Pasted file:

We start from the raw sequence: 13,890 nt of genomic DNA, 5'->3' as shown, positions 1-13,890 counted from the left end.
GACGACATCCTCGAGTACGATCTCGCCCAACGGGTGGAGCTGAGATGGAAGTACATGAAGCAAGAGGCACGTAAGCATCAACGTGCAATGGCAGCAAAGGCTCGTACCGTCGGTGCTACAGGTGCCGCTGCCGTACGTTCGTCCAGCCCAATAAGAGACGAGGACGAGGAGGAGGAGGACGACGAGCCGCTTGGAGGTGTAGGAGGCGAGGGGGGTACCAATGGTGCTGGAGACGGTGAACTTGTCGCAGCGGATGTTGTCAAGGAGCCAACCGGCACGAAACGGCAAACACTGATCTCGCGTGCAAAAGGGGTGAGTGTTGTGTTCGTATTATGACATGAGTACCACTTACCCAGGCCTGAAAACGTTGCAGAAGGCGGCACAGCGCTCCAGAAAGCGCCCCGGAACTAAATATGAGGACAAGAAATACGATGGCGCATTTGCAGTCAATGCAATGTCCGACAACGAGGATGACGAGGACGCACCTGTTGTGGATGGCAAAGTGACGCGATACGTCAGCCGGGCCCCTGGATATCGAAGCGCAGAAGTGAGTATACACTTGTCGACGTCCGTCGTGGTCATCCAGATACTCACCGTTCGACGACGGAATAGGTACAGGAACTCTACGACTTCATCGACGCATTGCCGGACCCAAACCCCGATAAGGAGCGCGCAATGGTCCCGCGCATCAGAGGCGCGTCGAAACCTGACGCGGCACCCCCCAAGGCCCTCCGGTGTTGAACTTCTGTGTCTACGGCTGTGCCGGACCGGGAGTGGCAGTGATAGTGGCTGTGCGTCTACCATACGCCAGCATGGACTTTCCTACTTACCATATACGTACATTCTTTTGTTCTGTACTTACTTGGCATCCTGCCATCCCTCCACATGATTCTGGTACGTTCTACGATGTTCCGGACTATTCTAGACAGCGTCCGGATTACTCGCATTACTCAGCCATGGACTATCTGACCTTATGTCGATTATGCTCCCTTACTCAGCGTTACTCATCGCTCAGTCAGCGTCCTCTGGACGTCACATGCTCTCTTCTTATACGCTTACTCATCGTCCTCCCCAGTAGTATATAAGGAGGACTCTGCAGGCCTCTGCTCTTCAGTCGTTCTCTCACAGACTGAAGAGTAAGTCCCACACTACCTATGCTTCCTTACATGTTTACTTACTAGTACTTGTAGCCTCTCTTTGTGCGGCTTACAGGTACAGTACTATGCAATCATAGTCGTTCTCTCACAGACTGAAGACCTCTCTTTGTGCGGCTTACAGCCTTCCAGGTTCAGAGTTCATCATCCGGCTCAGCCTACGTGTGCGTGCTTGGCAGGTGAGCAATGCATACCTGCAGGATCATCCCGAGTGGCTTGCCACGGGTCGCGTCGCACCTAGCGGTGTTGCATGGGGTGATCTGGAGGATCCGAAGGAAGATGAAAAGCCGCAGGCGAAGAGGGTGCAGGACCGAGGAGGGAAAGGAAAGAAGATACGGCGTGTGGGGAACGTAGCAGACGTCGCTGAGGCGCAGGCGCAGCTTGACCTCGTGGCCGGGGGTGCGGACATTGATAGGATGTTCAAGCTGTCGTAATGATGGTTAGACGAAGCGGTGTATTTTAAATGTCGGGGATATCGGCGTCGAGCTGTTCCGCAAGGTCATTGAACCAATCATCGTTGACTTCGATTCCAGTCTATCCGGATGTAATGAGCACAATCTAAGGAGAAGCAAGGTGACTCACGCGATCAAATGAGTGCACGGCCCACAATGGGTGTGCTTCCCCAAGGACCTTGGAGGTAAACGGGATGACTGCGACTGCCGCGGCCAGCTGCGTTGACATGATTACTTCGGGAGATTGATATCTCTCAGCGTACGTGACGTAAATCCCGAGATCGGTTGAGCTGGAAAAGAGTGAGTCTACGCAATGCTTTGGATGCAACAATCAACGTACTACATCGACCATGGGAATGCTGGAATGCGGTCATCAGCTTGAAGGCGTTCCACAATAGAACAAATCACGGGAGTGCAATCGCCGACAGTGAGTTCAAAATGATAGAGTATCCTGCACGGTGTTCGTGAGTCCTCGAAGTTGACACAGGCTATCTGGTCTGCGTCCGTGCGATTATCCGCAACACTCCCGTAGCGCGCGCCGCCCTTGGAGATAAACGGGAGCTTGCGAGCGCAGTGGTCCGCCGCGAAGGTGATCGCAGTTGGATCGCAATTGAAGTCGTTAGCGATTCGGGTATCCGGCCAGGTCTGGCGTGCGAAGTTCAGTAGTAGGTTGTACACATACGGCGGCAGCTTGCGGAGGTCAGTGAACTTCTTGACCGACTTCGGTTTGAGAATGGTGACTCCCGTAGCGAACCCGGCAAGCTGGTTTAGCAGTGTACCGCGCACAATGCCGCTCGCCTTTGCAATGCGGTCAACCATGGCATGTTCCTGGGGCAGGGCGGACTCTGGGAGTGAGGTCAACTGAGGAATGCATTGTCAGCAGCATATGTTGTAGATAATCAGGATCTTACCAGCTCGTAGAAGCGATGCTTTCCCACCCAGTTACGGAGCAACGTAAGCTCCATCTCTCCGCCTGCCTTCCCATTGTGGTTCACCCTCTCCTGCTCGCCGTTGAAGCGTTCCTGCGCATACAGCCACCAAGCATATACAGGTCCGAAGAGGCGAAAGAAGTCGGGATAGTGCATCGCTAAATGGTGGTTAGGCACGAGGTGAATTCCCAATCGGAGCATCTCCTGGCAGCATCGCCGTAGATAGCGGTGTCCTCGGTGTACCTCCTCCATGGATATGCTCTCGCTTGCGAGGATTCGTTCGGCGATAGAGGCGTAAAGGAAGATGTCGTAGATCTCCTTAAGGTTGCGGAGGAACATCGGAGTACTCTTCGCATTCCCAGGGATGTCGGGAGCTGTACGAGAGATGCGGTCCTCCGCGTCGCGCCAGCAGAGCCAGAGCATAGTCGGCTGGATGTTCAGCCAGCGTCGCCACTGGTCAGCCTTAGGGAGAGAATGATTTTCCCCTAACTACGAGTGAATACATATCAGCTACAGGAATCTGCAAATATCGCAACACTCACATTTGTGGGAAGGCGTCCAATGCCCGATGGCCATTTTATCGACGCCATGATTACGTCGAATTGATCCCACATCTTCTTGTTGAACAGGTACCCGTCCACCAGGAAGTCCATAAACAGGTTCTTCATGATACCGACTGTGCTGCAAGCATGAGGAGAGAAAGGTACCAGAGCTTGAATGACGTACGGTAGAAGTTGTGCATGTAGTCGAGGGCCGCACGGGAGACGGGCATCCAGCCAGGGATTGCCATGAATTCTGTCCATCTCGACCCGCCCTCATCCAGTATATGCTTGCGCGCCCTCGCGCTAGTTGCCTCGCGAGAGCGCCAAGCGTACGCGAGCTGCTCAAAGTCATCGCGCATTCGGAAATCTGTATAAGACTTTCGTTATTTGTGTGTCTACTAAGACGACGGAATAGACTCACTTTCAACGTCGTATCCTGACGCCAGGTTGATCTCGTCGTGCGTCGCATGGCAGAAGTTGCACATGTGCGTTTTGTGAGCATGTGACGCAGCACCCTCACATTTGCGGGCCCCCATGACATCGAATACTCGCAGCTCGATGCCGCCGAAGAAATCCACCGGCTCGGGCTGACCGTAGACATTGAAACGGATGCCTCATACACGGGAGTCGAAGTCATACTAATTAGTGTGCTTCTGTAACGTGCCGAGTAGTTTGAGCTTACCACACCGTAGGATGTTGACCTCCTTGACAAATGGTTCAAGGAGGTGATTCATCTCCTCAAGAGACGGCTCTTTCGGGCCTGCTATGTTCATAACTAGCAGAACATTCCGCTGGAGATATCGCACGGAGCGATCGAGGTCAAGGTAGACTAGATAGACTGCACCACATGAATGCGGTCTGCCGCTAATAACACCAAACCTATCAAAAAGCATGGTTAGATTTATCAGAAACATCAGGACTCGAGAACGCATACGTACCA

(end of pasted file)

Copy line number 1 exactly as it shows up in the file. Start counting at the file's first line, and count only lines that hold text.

We start from the raw sequence: 13,890 nt of genomic DNA, 5'->3' as shown, positions 1-13,890 counted from the left end.